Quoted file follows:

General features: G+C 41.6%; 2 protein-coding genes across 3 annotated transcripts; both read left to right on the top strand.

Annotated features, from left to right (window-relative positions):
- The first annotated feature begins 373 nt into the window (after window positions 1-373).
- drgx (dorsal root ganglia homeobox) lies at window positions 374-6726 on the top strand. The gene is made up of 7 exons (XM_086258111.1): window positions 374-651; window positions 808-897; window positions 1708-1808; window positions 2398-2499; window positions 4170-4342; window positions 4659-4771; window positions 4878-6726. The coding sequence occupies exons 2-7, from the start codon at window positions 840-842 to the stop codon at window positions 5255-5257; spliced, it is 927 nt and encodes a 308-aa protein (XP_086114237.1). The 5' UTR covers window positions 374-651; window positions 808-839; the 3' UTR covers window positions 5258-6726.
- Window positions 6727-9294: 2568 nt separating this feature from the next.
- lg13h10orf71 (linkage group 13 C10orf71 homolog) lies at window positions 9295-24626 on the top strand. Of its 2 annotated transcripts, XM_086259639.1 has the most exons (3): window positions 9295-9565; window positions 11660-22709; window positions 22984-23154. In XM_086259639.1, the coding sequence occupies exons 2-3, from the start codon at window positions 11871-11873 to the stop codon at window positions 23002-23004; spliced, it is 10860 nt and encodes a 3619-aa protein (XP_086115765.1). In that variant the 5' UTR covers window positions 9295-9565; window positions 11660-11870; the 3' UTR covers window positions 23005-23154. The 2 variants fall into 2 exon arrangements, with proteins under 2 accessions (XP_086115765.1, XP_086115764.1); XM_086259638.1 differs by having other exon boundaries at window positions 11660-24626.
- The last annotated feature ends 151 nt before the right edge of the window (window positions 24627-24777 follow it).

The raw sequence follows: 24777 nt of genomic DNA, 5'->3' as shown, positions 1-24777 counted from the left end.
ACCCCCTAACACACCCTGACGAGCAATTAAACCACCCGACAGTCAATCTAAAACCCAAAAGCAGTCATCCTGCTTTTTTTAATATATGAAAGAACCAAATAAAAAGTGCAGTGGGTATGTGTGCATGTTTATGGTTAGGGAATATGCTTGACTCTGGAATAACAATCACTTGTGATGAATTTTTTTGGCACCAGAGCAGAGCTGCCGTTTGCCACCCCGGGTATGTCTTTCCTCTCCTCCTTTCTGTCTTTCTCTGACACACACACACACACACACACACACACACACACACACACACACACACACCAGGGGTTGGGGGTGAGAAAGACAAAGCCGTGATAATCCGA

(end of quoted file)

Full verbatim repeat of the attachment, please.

General features: G+C 41.6%; 2 protein-coding genes across 3 annotated transcripts; both read left to right on the top strand.

Annotated features, from left to right (window-relative positions):
- The first annotated feature begins 373 nt into the window (after window positions 1-373).
- drgx (dorsal root ganglia homeobox) lies at window positions 374-6726 on the top strand. The gene is made up of 7 exons (XM_086258111.1): window positions 374-651; window positions 808-897; window positions 1708-1808; window positions 2398-2499; window positions 4170-4342; window positions 4659-4771; window positions 4878-6726. The coding sequence occupies exons 2-7, from the start codon at window positions 840-842 to the stop codon at window positions 5255-5257; spliced, it is 927 nt and encodes a 308-aa protein (XP_086114237.1). The 5' UTR covers window positions 374-651; window positions 808-839; the 3' UTR covers window positions 5258-6726.
- Window positions 6727-9294: 2568 nt separating this feature from the next.
- lg13h10orf71 (linkage group 13 C10orf71 homolog) lies at window positions 9295-24626 on the top strand. Of its 2 annotated transcripts, XM_086259639.1 has the most exons (3): window positions 9295-9565; window positions 11660-22709; window positions 22984-23154. In XM_086259639.1, the coding sequence occupies exons 2-3, from the start codon at window positions 11871-11873 to the stop codon at window positions 23002-23004; spliced, it is 10860 nt and encodes a 3619-aa protein (XP_086115765.1). In that variant the 5' UTR covers window positions 9295-9565; window positions 11660-11870; the 3' UTR covers window positions 23005-23154. The 2 variants fall into 2 exon arrangements, with proteins under 2 accessions (XP_086115765.1, XP_086115764.1); XM_086259638.1 differs by having other exon boundaries at window positions 11660-24626.
- The last annotated feature ends 151 nt before the right edge of the window (window positions 24627-24777 follow it).

The raw sequence follows: 24777 nt of genomic DNA, 5'->3' as shown, positions 1-24777 counted from the left end.
ACCCCCTAACACACCCTGACGAGCAATTAAACCACCCGACAGTCAATCTAAAACCCAAAAGCAGTCATCCTGCTTTTTTTAATATATGAAAGAACCAAATAAAAAGTGCAGTGGGTATGTGTGCATGTTTATGGTTAGGGAATATGCTTGACTCTGGAATAACAATCACTTGTGATGAATTTTTTTGGCACCAGAGCAGAGCTGCCGTTTGCCACCCCGGGTATGTCTTTCCTCTCCTCCTTTCTGTCTTTCTCTGACACACACACACACACACACACACACACACACACACACACACACACACACCAGGGGTTGGGGGTGAGAAAGACAAAGCCGTGATAATCCGA